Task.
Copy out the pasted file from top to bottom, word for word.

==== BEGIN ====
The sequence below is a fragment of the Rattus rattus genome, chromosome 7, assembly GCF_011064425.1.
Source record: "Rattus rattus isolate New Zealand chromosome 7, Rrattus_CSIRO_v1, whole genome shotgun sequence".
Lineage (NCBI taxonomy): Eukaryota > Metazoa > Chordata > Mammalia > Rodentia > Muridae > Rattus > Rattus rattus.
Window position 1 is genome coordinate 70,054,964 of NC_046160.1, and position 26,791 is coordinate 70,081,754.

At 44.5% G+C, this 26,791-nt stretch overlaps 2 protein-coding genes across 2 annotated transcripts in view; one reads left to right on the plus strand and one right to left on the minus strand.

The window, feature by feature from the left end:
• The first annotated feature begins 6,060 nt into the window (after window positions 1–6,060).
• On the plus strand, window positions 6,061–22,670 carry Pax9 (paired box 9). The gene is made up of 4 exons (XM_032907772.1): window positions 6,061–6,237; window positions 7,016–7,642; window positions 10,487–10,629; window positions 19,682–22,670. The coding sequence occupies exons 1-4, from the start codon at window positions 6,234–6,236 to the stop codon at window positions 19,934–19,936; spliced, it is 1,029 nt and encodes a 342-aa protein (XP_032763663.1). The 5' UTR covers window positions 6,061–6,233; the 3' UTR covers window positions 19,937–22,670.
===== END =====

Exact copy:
The sequence below is a fragment of the Rattus rattus genome, chromosome 7, assembly GCF_011064425.1.
Source record: "Rattus rattus isolate New Zealand chromosome 7, Rrattus_CSIRO_v1, whole genome shotgun sequence".
Lineage (NCBI taxonomy): Eukaryota > Metazoa > Chordata > Mammalia > Rodentia > Muridae > Rattus > Rattus rattus.
Window position 1 is genome coordinate 70,054,964 of NC_046160.1, and position 26,791 is coordinate 70,081,754.

At 44.5% G+C, this 26,791-nt stretch overlaps 2 protein-coding genes across 2 annotated transcripts in view; one reads left to right on the plus strand and one right to left on the minus strand.

The window, feature by feature from the left end:
• The first annotated feature begins 6,060 nt into the window (after window positions 1–6,060).
• On the plus strand, window positions 6,061–22,670 carry Pax9 (paired box 9). The gene is made up of 4 exons (XM_032907772.1): window positions 6,061–6,237; window positions 7,016–7,642; window positions 10,487–10,629; window positions 19,682–22,670. The coding sequence occupies exons 1-4, from the start codon at window positions 6,234–6,236 to the stop codon at window positions 19,934–19,936; spliced, it is 1,029 nt and encodes a 342-aa protein (XP_032763663.1). The 5' UTR covers window positions 6,061–6,233; the 3' UTR covers window positions 19,937–22,670.